I am extremely honored to announce two world premieres this weekend!
"Although the Wind," with text by Izumi Shikibu, translated by Jane Hirshfield
Commissioned by the Bowling Green State University Women's Chorus, Sandra Stegman, director
University Women's Chorus Concert, Sunday, April 17, 3:00 PM, Kobacker Hall, Moore Musical Arts Center, Bowling Green State University, Bowling Green, Ohio
"O My Friends What Can You Tell Me Of Love," with text by Mirabai, translated by Jane Hirshfield
One Voice Mixed Chorus, Kelli Heckman, director, Queer Thunder with Mu Daiko, Saturday, April 16, 7:00 PM or Sunday, April 17, 3:00 PM, Hopkins High School, Hopkins, Minnesota
These two pieces are very near and dear to my heart for several reasons. Most notably, I had been wanting to set texts from fascinating, lesser known (in the US) women poets. Izumi Shikibu lived in Japan at the end of the 10th through the beginning of the 11th centuries, and Mirabi during the 16th century in India. As an added bonus, the poems, due to their intense nature, gave me a chance to explore some new compositional territory.
Both poets are revered in their home countries. Izumi Shikibu is "considered the greatest woman poet of Japanese literature" and Mirabai "the most famous of all the northern Indian women bhakti poets." In fact, Mira's "poems are [still] sung throughout India today."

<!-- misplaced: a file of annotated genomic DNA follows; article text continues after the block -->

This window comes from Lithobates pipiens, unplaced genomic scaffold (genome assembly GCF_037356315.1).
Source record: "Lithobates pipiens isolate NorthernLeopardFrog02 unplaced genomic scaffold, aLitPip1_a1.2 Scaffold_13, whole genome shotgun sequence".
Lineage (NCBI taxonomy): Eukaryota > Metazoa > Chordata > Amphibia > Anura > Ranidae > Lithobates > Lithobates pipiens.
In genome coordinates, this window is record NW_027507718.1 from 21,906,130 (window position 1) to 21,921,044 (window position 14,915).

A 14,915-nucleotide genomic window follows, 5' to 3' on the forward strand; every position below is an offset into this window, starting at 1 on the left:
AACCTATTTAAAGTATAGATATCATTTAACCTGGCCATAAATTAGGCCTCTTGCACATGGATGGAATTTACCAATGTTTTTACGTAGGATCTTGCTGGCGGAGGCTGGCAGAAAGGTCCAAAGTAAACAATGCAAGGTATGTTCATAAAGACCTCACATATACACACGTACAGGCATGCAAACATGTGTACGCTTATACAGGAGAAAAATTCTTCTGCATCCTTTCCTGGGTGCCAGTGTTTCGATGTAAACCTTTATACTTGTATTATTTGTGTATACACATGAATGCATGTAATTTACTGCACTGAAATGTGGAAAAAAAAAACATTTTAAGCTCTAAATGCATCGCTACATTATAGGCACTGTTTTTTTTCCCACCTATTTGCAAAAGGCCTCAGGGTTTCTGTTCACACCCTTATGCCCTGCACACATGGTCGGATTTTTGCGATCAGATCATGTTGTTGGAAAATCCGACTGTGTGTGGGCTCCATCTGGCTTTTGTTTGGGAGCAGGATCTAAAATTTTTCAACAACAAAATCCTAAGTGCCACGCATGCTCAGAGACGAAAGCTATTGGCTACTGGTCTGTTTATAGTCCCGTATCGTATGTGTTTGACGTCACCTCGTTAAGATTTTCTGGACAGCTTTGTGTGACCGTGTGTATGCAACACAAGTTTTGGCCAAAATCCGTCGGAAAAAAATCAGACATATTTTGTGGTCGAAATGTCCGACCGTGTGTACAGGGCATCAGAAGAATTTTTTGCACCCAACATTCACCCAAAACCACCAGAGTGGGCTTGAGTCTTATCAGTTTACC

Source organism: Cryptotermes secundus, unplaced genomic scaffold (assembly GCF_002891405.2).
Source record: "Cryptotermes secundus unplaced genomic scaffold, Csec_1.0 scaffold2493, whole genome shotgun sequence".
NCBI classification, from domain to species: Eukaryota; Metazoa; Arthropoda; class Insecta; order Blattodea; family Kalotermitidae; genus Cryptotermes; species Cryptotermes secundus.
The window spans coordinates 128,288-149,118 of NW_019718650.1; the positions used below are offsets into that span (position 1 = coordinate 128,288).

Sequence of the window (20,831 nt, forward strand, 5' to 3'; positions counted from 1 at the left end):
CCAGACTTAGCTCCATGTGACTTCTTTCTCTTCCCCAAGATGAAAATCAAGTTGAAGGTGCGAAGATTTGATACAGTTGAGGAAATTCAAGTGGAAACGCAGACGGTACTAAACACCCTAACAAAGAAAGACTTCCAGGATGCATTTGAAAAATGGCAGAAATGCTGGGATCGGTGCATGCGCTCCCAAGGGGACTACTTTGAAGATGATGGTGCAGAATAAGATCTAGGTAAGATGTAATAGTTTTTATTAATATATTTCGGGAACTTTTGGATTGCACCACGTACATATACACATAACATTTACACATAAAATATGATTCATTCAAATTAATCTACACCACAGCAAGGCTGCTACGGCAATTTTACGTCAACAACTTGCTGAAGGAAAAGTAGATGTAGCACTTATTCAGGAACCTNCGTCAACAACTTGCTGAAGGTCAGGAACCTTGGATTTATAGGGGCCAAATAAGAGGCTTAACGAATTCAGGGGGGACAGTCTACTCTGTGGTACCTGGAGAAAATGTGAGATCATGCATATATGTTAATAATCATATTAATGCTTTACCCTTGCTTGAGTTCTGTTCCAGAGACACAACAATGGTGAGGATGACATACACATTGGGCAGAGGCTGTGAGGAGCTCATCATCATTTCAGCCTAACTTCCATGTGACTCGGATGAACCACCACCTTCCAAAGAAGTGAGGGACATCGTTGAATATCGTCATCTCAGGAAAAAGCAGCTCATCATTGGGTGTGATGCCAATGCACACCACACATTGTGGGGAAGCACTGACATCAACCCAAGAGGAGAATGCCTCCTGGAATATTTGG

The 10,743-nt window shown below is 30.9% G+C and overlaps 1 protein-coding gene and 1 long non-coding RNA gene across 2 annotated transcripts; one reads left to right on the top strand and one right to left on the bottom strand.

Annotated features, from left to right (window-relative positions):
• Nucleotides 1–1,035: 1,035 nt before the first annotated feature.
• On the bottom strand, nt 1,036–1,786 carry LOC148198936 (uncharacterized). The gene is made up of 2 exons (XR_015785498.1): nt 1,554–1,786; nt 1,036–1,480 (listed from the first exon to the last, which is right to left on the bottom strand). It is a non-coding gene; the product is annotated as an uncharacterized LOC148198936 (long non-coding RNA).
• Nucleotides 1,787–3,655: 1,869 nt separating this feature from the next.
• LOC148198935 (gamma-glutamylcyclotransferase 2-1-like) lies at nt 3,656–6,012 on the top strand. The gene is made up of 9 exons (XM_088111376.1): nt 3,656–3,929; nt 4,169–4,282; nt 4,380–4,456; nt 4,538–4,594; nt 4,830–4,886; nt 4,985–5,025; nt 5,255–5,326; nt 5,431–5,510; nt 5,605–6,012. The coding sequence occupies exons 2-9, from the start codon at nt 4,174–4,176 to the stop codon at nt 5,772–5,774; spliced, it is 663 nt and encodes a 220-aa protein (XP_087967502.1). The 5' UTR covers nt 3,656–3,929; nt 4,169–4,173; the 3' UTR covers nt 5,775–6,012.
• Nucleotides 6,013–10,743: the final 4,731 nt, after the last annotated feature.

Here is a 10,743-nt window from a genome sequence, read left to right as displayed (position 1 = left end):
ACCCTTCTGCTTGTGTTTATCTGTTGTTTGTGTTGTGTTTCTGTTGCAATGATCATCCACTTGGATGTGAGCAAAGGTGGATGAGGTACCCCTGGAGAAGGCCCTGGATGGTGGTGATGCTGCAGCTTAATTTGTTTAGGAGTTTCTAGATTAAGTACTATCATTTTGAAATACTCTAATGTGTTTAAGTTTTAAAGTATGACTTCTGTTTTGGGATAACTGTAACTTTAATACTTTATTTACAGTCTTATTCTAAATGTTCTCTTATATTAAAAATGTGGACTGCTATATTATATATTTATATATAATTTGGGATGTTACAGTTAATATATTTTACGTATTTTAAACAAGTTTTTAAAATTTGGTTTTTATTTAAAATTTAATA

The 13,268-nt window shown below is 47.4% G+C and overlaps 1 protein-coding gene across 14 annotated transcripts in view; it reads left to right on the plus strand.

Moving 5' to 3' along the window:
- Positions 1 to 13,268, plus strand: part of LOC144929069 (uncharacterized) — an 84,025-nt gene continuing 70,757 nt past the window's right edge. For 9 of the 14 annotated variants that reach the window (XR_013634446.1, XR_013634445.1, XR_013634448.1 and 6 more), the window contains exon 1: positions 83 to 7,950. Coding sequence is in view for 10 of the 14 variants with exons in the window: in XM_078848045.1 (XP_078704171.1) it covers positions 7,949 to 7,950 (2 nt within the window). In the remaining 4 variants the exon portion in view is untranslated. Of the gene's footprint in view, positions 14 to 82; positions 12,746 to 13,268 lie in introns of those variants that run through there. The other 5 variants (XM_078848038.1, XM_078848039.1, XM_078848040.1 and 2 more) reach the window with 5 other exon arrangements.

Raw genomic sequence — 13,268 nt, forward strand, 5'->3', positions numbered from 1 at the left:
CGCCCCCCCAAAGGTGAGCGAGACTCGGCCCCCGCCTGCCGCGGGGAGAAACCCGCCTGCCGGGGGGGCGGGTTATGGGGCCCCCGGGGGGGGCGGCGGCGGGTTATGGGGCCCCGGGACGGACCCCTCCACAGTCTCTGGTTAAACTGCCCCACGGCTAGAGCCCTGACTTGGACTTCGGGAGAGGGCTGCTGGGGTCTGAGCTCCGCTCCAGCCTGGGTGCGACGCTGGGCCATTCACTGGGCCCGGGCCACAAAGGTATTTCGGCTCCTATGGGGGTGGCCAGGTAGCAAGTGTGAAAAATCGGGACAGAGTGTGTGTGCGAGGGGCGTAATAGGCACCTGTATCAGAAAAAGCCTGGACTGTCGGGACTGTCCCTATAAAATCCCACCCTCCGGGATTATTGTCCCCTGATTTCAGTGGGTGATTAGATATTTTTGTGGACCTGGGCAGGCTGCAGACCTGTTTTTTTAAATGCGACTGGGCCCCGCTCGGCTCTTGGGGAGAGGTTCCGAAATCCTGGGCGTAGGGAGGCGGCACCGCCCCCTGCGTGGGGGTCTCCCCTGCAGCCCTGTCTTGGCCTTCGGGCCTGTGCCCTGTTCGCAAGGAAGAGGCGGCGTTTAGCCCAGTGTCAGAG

Yet the texts and the settings could not be more different. While Although the Wind is reserved and sparse with lush, sparkling, harmonies, O My Friends alternates between a fast moving dance and ancient chant. Although the Wind speaks of moonlight leaking through a ruined house. O My Friends talks of the strangeness of sacred love and the lengths to which Mira would go for her devotion.
And yet, they are the same. As if Hirshfield, in the forward to Women in Praise of the Sacred, were speaking specifically of Izumi Shikibu and Mirabai, she says, "I like to imagine the kind of conversation that might take place among the women included in this book, could they meet. Despite the varying expressions and frames of their understanding - the full moon of enlightenment discovered within a woman's own house or heart, or the divine presence experienced as mystical Husband and Lover, whether Krishna or Christ...I believe that each one might recognize in others something she knew to be close in her own life."
Izumi Shikibu and Marabai have been revered throught the centuries because they speak to a strength of spirit and a love of life that resonates within all of us. I can't wait for you to hear these songs, either in person or as recordings. I know they will enter your heart as they have mine.